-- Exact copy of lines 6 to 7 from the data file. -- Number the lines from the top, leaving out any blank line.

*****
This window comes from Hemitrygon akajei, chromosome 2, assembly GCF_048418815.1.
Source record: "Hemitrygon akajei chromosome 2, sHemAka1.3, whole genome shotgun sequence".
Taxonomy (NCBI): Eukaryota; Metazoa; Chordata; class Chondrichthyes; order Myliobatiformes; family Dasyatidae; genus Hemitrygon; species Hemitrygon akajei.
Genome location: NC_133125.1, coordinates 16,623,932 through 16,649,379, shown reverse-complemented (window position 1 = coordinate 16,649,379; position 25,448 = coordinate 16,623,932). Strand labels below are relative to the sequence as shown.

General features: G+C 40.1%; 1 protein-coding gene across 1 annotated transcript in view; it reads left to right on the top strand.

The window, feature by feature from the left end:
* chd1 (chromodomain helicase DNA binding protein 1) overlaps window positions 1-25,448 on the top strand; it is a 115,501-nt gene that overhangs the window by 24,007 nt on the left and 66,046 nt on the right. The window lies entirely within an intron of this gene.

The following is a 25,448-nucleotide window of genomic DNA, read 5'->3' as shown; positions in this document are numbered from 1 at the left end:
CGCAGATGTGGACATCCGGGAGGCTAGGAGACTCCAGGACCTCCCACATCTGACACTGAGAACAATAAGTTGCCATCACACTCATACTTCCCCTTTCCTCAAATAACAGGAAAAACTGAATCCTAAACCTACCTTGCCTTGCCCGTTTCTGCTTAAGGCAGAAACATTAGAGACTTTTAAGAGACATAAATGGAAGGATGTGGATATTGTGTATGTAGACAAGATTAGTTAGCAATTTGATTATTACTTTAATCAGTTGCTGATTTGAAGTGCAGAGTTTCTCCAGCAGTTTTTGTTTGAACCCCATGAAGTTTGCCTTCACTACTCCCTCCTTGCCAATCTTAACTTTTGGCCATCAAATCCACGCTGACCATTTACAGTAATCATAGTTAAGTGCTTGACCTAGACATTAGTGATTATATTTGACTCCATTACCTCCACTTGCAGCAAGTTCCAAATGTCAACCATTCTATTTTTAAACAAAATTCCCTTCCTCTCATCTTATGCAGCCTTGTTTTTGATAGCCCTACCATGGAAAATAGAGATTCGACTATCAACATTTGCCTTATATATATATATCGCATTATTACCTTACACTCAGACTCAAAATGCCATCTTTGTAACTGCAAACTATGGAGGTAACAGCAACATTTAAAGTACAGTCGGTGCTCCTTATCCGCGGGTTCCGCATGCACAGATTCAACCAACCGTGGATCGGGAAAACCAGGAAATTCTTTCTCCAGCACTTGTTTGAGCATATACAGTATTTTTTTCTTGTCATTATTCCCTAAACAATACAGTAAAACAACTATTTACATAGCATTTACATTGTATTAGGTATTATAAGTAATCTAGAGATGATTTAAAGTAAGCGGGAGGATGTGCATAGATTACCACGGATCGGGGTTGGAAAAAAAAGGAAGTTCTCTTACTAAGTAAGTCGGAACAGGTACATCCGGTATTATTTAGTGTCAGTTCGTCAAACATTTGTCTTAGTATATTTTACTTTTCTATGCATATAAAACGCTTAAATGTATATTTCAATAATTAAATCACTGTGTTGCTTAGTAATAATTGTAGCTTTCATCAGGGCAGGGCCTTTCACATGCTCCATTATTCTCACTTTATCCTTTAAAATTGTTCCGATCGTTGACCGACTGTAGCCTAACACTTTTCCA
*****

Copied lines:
The window, feature by feature from the left end:
* chd1 (chromodomain helicase DNA binding protein 1) overlaps window positions 1-25,448 on the top strand; it is a 115,501-nt gene that overhangs the window by 24,007 nt on the left and 66,046 nt on the right. The window lies entirely within an intron of this gene.